A portrait is commonly perceived as the representation of a human being's features, whether the face, head and shoulders or the whole body. It has always been an important theme in figurative arts and a favourite with artists, who have found in it, not just a professional genre well rewarded and socially appreciated for its symbolic or celebratory value, but also an interesting opportunity to investigate the human condition in its physical and, most of all, psychological aspect. It is this latter aspect which tends to predominate nowadays, as photography has greatly undermined the function of the drawn and painted portrait as the only way to reproduce and hand down for posterity an individual's physiognomic features. But this 'documentary' aspect was, of course, only one of the features of the artistic portrait.

Using my experience as a portrait painter, illustrator and teacher, I have tried to simplify and sum up the main problems one usually comes across when first tackling a 'generic' head drawing and, subsequently, an actual portrait or likeness. Some subjects of particular importance, e.g. drawing hands, portraits of children and elderly people, the full figure portrait, and heads with unusual features have to be dealt with in more detail and are covered in more advanced books.

I have divided the short chapters and the accompanying sketches according to a sequence which I have found of practical help in teaching the rudiments of portrait 'technique'. I have found this approach quickly leads to satisfying results. The book covers tools, techniques, practical considerations, anatomy, details of the face, composition, lighting and actual method, stressing the 'overall' view of the head.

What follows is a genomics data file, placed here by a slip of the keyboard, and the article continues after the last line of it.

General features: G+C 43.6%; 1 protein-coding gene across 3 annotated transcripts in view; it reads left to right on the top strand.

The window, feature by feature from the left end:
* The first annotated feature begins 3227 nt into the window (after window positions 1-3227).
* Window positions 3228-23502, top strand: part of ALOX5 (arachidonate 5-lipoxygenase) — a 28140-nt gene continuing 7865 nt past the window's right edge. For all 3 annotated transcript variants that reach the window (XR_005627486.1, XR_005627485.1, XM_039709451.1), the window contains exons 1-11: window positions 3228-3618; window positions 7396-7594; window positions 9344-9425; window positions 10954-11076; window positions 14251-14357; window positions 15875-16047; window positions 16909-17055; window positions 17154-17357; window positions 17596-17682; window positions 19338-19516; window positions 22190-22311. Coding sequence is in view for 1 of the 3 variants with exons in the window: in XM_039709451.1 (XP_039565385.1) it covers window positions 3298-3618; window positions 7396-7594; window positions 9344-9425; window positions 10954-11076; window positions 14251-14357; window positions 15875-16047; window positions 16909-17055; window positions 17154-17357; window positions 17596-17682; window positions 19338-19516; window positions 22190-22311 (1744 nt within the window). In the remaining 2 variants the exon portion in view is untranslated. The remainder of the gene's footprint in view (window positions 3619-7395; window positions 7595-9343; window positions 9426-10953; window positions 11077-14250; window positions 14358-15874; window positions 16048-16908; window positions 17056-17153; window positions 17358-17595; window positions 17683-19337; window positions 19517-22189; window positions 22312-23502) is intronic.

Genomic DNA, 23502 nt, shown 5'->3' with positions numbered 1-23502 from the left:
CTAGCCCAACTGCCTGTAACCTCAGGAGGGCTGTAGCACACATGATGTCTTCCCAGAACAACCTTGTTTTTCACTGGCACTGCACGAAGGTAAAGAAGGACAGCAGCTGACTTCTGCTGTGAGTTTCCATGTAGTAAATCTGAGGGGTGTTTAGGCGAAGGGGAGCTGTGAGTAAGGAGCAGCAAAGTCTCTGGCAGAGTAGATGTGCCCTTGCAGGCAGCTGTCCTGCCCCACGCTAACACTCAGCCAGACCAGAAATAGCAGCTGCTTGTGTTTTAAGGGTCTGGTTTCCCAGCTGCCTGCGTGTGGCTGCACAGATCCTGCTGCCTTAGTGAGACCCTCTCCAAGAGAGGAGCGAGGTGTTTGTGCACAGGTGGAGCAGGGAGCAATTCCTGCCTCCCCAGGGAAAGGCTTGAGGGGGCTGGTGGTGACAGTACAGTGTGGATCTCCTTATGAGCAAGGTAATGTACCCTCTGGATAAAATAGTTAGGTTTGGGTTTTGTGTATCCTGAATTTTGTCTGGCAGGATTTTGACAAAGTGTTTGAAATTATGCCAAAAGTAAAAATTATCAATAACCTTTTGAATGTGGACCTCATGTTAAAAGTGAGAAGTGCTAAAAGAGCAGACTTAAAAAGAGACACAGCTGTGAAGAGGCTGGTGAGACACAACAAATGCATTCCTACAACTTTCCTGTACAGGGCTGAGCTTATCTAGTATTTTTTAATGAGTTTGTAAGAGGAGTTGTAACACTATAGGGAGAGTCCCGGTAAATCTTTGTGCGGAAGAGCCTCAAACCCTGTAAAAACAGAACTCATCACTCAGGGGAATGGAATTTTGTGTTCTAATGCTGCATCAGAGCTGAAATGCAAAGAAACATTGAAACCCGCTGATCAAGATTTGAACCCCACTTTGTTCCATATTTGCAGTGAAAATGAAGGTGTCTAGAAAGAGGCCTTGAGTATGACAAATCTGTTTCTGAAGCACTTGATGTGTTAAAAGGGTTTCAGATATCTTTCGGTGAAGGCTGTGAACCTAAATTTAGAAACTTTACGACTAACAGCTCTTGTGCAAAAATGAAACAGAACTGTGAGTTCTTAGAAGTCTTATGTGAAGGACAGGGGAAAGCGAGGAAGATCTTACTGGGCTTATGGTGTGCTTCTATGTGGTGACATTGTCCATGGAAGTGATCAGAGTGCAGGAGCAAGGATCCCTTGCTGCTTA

These basic technical principles can only direct you in your first experiences and should be seen as suggestions on which to build your own study. Your subsequent artistic development will depend on how committed you are to observation and how regularly you practise drawing. To this purpose, you can, when you approach your first drawings resort to observing drawings done by other artists and taking photographs of your subject. However, as soon as you feel confident in sketching the basic outlines of the head, I advise you to try and draw from life, getting a patient friend to sit for you. In the last section of this book I have put together some portrait studies which I have drawn at different times and which give an indication of how to go about tackling different subjects.

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Freehand Sketching An Introduction

Freehand Sketching An Introduction

Learn to sketch by working through these quick, simple lessons. This Learn to Sketch course will help you learn to draw what you see and develop your skills.

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